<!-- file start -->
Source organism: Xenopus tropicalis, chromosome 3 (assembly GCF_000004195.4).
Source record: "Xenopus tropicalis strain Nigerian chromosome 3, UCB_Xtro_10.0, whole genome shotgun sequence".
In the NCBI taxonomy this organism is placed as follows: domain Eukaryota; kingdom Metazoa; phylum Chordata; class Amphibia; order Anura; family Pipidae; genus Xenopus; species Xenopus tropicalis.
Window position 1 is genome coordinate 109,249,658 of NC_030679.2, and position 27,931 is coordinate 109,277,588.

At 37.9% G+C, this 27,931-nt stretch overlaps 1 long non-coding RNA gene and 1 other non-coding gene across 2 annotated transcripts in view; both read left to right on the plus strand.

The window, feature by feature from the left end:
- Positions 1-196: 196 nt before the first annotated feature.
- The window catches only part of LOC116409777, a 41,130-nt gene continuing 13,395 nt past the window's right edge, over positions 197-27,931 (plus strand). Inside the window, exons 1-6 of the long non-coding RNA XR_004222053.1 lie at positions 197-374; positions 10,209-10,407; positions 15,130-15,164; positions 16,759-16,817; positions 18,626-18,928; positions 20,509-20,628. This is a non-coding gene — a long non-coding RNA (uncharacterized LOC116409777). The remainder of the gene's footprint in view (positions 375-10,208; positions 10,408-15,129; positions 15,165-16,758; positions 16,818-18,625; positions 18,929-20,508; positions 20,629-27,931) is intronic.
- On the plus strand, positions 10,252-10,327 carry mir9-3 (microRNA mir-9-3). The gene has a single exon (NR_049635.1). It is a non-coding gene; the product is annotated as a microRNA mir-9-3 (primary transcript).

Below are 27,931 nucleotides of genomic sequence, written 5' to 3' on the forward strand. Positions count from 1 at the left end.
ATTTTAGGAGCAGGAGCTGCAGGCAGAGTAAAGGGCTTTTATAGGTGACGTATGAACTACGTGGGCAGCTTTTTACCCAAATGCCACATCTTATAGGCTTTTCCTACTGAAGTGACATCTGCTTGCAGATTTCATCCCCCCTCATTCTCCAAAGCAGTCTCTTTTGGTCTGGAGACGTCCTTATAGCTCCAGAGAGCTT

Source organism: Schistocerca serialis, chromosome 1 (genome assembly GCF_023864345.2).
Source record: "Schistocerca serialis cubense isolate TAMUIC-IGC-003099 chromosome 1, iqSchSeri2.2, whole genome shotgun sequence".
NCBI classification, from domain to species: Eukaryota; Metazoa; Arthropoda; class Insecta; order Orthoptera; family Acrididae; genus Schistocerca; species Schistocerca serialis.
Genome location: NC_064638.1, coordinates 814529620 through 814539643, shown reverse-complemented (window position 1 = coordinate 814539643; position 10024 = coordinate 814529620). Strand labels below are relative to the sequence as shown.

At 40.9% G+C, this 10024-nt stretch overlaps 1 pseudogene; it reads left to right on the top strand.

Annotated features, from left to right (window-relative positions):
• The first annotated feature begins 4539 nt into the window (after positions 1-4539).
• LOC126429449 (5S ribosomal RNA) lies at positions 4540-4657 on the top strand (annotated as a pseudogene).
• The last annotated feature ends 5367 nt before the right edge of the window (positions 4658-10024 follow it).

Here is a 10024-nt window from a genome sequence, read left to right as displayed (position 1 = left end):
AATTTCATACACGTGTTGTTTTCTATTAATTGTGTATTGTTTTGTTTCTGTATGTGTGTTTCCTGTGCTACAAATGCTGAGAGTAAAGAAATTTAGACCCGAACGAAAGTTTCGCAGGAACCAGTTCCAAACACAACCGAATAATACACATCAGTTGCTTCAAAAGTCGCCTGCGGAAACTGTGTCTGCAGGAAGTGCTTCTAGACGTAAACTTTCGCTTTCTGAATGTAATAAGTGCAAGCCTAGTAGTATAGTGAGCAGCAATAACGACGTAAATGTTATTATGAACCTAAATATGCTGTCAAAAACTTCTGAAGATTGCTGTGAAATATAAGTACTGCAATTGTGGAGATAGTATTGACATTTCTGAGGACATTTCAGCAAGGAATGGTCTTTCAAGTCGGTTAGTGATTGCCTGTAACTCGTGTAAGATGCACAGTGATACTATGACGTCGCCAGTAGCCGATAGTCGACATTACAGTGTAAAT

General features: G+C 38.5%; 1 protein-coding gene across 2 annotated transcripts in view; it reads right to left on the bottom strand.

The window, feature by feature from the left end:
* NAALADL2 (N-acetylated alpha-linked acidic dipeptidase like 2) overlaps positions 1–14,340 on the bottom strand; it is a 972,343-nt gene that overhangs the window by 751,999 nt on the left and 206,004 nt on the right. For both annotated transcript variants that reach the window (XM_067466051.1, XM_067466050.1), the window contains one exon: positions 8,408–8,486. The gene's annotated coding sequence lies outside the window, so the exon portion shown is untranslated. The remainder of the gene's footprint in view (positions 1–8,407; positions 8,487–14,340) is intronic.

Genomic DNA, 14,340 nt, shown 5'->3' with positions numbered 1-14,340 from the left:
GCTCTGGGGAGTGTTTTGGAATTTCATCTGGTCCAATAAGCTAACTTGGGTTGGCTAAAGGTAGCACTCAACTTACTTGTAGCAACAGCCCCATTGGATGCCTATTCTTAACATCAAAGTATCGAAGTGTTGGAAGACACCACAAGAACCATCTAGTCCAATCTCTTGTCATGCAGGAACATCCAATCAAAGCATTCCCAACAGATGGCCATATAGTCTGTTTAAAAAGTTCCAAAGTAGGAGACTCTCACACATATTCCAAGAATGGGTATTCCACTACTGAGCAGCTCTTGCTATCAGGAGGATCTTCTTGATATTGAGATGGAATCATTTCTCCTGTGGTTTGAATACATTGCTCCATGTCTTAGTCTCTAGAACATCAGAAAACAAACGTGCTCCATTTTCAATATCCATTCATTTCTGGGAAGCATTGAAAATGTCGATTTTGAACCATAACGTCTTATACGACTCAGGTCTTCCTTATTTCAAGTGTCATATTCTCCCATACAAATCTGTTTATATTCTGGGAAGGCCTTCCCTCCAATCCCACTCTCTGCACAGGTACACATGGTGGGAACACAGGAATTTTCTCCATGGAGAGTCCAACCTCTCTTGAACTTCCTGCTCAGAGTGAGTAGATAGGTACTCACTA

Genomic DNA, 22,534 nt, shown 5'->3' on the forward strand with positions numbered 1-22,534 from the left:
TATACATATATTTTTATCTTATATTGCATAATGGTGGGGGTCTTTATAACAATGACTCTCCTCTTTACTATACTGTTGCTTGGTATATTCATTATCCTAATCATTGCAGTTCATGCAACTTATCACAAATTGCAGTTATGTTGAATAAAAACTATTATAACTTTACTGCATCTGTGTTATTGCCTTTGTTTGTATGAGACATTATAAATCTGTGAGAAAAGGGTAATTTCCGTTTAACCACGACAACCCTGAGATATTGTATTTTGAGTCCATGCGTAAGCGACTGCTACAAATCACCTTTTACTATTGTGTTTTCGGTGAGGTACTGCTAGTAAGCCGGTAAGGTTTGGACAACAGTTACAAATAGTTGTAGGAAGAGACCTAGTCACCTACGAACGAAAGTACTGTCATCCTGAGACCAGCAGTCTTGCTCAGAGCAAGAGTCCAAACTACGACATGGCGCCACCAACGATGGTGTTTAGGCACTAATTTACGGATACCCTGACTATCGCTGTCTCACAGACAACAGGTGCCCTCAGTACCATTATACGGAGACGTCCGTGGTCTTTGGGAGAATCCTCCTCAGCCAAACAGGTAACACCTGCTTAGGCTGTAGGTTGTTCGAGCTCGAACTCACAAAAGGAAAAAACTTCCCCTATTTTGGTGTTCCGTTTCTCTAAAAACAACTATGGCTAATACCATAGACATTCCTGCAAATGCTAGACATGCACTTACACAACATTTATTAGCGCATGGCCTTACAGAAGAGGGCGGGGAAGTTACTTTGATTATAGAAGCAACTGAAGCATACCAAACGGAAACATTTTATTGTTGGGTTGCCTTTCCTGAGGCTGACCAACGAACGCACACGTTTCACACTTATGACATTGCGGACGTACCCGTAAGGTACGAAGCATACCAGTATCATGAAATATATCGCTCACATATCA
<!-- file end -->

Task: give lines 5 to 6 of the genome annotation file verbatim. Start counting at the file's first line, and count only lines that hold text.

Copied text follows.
At 37.9% G+C, this 27,931-nt stretch overlaps 1 long non-coding RNA gene and 1 other non-coding gene across 2 annotated transcripts in view; both read left to right on the plus strand.

The window, feature by feature from the left end: